Bird Climate and Song Related
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Bird Climate and Song Related

July 19, 2010
Male and female tropical mocking bird in Villa de Leyva, Colombia, South America.

More about this Image A team of researchers from the National Evolutionary Synthesis Center (NESCent), the Cornell Lab of Ornithology and McGill University studied the relationship between mockingbird's habitats and their songs. The researchers found that birds which live in more variable climates have more complex tunes. "As environments become more variable or unpredictable, song displays become more elaborate," said Carlos Botero, a postdoctoral researcher at NESCent in Durham, N.C.

In climates with unpredictable weather patterns, survival and reproduction are more complicated because species cant depend on when food will be available or for how long. Therefore, females must be choosey when selecting a mate.

The main reason male mockingbirds sing is to attract a mate; therefore, the better the singing skills, the greater the chances are of finding one. For a female, the complexity of a song, how many song types a male bird may know and the difficulty of the songs are all indicators of a quality mate. In addition, says Botero, "Males that sing more complex songs tend to carry fewer parasites, and have offspring that are more likely to survive."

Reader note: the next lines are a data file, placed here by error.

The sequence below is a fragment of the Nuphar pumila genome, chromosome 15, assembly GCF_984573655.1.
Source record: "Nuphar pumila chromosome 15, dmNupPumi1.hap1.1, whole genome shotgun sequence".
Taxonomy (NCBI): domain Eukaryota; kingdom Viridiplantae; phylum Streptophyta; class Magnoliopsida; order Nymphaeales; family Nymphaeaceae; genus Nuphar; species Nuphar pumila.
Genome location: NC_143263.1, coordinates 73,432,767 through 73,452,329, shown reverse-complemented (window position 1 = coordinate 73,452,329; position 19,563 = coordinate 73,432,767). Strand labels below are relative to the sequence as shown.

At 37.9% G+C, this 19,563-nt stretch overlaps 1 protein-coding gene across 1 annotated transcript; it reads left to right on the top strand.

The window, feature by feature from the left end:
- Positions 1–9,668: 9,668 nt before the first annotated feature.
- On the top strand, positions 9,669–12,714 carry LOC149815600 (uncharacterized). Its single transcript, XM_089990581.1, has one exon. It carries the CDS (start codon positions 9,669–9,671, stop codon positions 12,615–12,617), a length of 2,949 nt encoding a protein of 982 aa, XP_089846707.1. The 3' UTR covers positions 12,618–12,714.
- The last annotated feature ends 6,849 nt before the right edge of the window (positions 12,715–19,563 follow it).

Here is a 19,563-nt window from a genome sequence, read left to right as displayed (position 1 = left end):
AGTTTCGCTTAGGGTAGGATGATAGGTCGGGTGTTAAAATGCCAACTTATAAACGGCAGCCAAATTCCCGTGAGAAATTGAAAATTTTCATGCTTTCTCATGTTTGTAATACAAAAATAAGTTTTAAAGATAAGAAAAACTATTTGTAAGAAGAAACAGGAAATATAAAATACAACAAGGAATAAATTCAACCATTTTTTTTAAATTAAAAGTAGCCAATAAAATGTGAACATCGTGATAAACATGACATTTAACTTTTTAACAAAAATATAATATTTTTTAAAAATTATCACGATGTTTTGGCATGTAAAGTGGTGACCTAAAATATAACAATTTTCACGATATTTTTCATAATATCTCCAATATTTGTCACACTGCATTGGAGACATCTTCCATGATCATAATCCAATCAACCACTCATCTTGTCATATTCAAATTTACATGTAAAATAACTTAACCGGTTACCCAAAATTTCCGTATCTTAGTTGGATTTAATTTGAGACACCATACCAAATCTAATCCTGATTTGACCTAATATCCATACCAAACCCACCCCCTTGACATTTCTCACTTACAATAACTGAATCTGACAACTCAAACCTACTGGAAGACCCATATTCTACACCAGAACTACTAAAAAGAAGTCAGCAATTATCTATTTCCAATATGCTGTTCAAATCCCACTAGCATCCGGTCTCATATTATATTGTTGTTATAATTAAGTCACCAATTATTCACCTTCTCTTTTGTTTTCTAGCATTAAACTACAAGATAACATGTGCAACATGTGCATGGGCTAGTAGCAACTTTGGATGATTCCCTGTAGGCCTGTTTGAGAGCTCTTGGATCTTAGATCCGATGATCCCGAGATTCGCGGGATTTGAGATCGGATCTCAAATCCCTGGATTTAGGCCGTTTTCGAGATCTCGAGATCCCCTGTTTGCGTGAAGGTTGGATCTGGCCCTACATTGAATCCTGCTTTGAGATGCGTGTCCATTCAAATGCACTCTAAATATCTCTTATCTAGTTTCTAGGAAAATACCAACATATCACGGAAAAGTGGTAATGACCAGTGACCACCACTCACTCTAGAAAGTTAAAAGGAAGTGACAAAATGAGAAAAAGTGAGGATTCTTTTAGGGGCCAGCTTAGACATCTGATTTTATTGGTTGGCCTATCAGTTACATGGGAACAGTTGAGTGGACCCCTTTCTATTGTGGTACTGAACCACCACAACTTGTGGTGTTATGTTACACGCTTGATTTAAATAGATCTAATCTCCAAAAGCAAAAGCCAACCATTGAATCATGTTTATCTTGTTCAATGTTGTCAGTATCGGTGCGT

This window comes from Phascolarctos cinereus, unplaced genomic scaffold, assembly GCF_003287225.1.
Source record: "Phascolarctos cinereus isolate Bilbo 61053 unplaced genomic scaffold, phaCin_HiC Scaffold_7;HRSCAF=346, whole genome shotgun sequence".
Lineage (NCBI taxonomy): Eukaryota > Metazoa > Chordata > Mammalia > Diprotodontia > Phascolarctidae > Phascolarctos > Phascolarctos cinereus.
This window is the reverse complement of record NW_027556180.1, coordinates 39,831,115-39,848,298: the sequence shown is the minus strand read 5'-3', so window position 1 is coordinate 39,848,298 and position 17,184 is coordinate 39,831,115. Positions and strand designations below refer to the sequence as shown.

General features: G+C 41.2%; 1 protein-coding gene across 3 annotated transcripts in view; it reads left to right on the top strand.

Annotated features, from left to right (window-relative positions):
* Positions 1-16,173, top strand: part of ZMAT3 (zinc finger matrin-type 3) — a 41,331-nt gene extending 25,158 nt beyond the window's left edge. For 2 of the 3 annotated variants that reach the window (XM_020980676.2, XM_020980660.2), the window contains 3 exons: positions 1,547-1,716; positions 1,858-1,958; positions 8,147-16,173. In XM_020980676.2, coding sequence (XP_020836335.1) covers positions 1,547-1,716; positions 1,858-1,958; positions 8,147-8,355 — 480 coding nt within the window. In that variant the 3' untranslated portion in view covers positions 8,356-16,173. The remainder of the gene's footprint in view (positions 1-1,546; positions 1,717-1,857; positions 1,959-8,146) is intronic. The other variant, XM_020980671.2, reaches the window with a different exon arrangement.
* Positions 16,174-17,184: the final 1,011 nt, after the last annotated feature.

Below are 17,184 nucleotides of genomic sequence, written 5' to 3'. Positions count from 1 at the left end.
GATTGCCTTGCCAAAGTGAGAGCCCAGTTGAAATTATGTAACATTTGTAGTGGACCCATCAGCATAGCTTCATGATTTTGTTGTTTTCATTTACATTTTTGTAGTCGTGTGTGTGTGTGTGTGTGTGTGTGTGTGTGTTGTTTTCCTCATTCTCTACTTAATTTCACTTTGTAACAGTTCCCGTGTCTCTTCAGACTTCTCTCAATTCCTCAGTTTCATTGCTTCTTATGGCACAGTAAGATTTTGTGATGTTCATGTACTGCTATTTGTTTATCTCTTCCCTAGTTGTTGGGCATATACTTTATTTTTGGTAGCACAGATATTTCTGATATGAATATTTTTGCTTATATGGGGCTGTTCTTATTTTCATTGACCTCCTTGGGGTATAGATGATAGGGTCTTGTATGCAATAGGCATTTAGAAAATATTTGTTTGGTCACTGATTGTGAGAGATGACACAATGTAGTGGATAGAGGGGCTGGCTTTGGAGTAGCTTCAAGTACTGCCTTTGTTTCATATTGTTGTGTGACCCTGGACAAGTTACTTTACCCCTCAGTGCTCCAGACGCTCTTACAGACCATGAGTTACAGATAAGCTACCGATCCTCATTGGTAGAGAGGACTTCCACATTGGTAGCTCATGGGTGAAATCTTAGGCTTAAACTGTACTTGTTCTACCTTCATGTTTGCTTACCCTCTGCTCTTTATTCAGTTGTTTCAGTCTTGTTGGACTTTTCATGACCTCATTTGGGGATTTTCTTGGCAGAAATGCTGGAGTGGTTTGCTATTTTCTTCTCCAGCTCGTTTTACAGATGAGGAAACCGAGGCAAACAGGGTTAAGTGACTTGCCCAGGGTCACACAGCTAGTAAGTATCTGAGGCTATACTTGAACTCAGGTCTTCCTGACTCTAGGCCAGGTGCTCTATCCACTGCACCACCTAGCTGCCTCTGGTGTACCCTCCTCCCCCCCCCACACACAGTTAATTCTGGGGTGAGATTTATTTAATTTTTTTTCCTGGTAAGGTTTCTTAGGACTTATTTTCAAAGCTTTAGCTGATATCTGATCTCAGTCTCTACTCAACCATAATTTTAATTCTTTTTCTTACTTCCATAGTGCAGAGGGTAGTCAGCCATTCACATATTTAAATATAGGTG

Songbirds are not born with their music skills--they learn them over time. Botero and his colleagues suspect that, since birdsong is a learned behavior, a male's ability to learn a complex song may also indicate greater intelligence--another quality that may attract females. An intelligent male is more likely to know how to cope in an uncertain environment. For example, if food is scarce--in a harsh winter for example--an intelligent male may invent or learn new foraging techniques to survive, whereas a less-intelligent male may only know one way to forage. "The more intelligent you are, the more resourceful you are, and the more curve balls you're able to handle," says Botero.

To try and determine if there is a connection between the mockingbird's climate and their songs, Botero studied sound archives from around the world and traveled throughout the Southern Hemisphere, where he recorded wild bird songs in all types of habitats, including desert, jungle, scree and scrub in search of mockingbird songs.

After collecting his data, Botero used computer programs to convert the sound recording--100 tracks from 29 species of mockingbirds--into a sonogram or sound graph, a complex pattern of lines and streaks that allows scientists to see and visually analyze sound. Afterwards, each snippet of song was analyzed and then compared with temperature and precipitation records. Botero and his colleagues found that species that live in more variable and unpredictable climates had more elaborate songs displays.

Botero and his colleagues plan on continuing their research to see if such a pattern exists in other animal species. [NESCent is a National Science Foundation (NSF)-funded collaborative research center operated by Duke University, the University of North Carolina at Chapel Hill and North Carolina State University. Research supported by National Science Foundation grant DEB 05-15981.] (Date of Image: 2004-2007)

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